H o l l o w S h o t g u n s
“To stop a demon, sometimes you must become a demon.”
The apocalypse hits. A fierce disease twists civilians into fire-obsessed, flesh-consuming ferals. The threads of society fray, burn…
A band of boys traverse an ever-darkening world to reach their lone hope of safety.
As the battle for survival escalates, the bounds of the human psyche are bleakly tested.
Hollow Shotguns will blow your mind. With a close-range headshot.
The debut of British writer Khalid Patel, Hollow Shotguns is a bold and breathless ride that point-blank refuses to conform to convention. An experimental style of prose entwines with atypical, slang-drenched dialogue. Throat-burning humour is set against harrowing, gut-wrenching moments.
Hollow Shotguns explores various themes, from desensitisation to violence and the lines of morality in warfare, to the simpler problems of growing up and the fragility of friendship.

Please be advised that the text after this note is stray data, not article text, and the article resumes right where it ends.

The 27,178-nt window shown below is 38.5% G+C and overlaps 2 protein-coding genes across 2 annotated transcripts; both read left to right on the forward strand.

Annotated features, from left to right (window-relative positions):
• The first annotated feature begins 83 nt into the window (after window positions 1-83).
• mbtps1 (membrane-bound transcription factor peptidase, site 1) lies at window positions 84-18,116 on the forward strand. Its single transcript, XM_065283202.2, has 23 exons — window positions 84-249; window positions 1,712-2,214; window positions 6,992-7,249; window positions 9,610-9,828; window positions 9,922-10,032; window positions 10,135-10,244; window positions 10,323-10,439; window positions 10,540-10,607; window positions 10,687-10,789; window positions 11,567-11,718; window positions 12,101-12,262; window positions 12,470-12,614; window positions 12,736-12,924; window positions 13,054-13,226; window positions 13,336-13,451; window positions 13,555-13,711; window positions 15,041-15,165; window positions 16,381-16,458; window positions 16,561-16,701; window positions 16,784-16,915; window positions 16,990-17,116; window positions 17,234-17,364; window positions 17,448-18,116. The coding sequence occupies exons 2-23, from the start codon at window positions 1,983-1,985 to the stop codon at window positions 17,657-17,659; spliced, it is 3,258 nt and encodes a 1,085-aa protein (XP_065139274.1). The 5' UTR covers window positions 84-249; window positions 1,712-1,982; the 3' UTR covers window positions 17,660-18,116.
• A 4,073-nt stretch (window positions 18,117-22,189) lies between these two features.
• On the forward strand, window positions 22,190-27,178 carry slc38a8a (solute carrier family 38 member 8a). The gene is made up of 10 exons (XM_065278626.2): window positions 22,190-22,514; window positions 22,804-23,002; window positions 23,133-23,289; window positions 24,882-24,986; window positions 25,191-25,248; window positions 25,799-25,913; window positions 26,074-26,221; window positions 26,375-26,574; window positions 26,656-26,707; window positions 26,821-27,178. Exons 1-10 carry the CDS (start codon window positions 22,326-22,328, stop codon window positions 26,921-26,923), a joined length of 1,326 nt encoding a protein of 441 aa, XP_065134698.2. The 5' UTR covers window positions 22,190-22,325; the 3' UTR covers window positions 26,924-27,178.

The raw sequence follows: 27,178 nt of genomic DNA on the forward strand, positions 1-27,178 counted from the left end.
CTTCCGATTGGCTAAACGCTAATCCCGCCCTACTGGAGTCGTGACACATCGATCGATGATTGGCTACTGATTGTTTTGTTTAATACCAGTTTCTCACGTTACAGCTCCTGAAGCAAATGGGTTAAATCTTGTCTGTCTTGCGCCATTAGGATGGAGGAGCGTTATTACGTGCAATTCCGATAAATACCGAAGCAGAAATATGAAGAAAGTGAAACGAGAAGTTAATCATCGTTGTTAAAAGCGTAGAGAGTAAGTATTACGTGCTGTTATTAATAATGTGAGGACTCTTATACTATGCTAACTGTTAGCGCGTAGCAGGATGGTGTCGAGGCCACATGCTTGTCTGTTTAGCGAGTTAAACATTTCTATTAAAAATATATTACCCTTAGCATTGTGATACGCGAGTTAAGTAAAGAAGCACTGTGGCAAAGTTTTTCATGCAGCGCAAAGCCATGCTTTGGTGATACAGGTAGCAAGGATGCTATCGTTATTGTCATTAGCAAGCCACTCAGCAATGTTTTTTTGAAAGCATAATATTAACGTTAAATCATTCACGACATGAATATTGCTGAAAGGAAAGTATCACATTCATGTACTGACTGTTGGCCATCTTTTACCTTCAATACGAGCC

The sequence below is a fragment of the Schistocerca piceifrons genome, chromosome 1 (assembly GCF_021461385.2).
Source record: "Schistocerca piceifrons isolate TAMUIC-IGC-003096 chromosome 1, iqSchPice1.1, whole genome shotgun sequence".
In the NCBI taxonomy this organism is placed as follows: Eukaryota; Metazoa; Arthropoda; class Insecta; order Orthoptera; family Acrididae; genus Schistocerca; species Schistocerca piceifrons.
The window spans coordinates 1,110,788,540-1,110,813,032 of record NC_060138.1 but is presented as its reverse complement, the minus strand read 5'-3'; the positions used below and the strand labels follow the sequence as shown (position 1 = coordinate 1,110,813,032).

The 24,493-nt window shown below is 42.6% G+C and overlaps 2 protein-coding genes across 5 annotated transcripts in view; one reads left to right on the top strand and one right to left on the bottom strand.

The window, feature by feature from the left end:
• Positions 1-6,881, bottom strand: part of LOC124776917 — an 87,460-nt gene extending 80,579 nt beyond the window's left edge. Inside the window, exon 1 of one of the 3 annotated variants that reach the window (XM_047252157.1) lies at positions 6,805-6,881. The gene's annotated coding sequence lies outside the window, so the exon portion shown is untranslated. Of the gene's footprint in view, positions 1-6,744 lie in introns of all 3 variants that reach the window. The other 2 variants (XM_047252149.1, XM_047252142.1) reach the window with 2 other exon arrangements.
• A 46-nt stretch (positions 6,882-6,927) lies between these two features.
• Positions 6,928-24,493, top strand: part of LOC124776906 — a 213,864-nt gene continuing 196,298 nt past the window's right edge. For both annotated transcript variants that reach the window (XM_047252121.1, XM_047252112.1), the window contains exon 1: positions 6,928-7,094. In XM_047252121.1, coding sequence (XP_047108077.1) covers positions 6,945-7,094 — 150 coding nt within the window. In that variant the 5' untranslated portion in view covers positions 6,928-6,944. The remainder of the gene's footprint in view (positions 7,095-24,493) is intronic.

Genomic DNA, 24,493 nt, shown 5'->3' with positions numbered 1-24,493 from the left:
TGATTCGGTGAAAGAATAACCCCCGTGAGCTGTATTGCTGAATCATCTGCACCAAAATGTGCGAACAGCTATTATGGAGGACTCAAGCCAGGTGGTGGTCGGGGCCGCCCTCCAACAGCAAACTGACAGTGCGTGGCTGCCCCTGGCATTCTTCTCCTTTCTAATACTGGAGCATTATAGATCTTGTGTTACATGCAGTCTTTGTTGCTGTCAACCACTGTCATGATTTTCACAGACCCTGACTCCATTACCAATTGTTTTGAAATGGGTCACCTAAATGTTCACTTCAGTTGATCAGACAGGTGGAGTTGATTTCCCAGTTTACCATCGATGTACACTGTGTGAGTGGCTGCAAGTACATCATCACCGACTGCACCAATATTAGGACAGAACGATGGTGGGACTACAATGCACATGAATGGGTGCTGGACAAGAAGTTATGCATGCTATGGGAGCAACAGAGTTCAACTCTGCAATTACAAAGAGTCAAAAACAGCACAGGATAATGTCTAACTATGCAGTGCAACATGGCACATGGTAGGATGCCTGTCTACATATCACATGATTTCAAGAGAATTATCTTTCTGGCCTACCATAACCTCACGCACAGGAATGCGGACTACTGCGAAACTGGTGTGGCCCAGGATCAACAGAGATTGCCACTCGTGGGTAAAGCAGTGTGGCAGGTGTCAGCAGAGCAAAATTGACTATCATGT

Hollow Shotguns is subversive literature at its most uncompromising…
The unsanitised violence. The scalding social commentary. The raw challenge.
This is not a fucking beach read.
“Not where Twilight and sparkly vampires rule pop culture can a voice and writing style so unique be allowed a chance. No, this is no ordinary novel. One thing that will strike you like the stock of a shotgun is the prose. The writing style is so unique that it immediately removes you from your comfort zone and places you in Khalid Patel’s world and does so abruptly, just as the apocalypse would. The imagery in this tome could take on the best horror novel. And if this is how we all speak at the end of the world, then bring on the apocalypse.” – Eryk Pruitt, author of What We Reckon
“Definitely not for someone looking for a cosy read. There are nasty things at work. You would also need to get used to the teen language Patel is using – a language these children use in their own communication. But this took me all but one chapter (being a woman of 40+ years). Not only a flesh-ripping apocalypse story, but very much a story of growing up, friendship, boys becoming young men.” – The Pegster Reads Reviews